The World Bank said Wednesday that it expects the economic impact of the Ebola outbreak on the sub-Saharan economy to cost somewhere betweenf $3 billion to $4 billion - well below a previously-outlined worst-case scenario of $32 billion. Some economists, however, paint a gloomier picture - warning that the disruption to regional markets and trading is considerable. Henry Ridgwell reports from London.
Video

Video Mexico Protests Escalate Over Disappearances

Protests in Mexico over 43 students missing since September continue to escalate, reflecting growing anger among Mexicans about a political system they view as corrupt, and increasingly tainted by the drug trade. Mounting outrage over the disappearances is now focused on the government of President Enrique Pena Nieto, accused of not doing enough to end insecurity in the country. More from VOA's Victoria Macchi.
Video

Video US Senate Votes Down Controversial Oil Pipeline - For Now

The U.S. Senate has rejected construction of a controversial pipeline to transport Canadian oil to American refineries. The $5 billion project still could be approved next year, but it faces a possible veto by President Barack Obama. As VOA’s Michael Bowman reports, the pipeline has exposed deep divisions in Congress about America’s energy future.
Video

Video Can Minsk Cease-fire Agreement Hold?

Growing tensions between government troops and separatists in eastern Ukraine further threaten a cease-fire agreement reached two months ago in the Belarusian capital of Minsk. Critics of U.S. policy in Ukraine say it is time the Obama administration gives up on that much-violated cease-fire and moves toward a new deal with Russia. VOA's Scott Stearns has more.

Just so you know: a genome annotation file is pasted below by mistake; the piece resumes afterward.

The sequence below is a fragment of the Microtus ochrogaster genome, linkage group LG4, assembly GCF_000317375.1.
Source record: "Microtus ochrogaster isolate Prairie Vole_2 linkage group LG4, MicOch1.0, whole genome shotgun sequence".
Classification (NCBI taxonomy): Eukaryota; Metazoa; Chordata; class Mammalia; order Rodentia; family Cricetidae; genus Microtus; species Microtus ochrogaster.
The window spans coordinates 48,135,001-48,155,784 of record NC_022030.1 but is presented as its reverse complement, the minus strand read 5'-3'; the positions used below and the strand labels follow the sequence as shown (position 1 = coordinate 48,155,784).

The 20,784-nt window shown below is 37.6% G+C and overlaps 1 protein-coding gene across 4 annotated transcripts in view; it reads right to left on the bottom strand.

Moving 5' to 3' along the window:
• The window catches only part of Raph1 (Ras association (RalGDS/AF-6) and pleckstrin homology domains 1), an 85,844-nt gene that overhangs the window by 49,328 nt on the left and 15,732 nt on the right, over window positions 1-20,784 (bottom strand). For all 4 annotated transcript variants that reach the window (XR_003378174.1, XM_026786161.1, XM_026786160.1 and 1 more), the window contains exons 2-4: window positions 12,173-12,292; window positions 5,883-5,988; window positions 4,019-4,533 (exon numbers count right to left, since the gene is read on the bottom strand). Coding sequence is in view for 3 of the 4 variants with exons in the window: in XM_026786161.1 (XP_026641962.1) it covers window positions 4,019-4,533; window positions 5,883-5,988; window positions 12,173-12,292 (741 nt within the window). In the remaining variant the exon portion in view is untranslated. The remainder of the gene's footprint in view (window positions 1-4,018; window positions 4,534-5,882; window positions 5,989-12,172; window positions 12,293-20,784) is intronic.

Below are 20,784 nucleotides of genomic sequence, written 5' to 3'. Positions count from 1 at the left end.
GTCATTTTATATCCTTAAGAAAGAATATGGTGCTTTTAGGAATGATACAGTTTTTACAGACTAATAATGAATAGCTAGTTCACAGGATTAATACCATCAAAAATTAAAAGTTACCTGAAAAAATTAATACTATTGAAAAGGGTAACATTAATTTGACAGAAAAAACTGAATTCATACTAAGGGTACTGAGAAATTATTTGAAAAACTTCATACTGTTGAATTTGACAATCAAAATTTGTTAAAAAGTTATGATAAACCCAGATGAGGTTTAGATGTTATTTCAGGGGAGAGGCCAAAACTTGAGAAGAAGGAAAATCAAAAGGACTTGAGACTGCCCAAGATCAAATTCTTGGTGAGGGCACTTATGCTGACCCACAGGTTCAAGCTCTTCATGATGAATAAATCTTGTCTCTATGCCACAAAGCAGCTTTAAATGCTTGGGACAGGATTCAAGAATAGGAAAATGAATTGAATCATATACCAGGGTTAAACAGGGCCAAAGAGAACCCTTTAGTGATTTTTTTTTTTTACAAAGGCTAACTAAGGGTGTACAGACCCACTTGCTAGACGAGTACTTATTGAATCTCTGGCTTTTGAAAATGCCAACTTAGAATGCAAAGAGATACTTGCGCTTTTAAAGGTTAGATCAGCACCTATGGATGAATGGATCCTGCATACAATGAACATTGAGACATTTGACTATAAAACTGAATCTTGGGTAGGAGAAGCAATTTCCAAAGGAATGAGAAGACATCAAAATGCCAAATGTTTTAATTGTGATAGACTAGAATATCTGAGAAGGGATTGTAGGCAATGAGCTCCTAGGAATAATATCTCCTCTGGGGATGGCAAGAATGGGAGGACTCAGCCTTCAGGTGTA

Video

Video Chaos, Abuse Defy Solution in Libya

The political and security crisis in Libya is deepening, with competing governments and, according to Amnesty International, widespread human rights violations committed with impunity. VOA’s Al Pessin reports from London.
Video

Video US Hosts Record 866,000 Foreign Students

Close to 900,000 international students are studying at American universities and colleges, more than ever before. About half of them come from Asia, mostly China. The United States hosts more foreign students than any other country in the world, and its foreign student population is steadily growing. Zlatica Hoke reports.
Video

Video Ferguson Church Grapples with Race Relations

Many white residents of Ferguson, Missouri, say they chose to live there because of the American Midwest community's diversity. So, they were shocked when a white police officer killed an unarmed black teenager in August – and shaken by the resulting protests and violence. Some local churches are leading conversations on how to go forward. VOA’s Ayesha Tanzeem reports.
Video

Video What Jon Stewart Learned About Iran From 'Rosewater'

Jon Stewart, host of the satirical news program "The Daily Show" talks with Saman Arbabi of Voice of America's Persian service about Stewart's directorial debut, "Rosewater."
Video

Video Lebanese Winemakers Thrive Despite War Next Door

In some of the most volatile parts of Lebanon, where a constant flow of refugees crosses the border from Syria, one industry continues to flourish against the odds. Lebanese winemakers say after surviving a brutal civil war in the 1970s and 80s, they can survive anything. Heather Murdock has more for VOA from the Bekaa Valley in Lebanon.
Video

Video China's Rise Closely Watched

China’s role as APEC host this week allowed a rare opportunity for Beijing to showcase its vision for the global economy and the region. But as China’s stature grows, so have tensions with other countries, including the United States. VOA’s Bill Ide in Beijing reports on how China’s rise as a global power is seen among Chinese and Americans.

All About America

AppleAndroid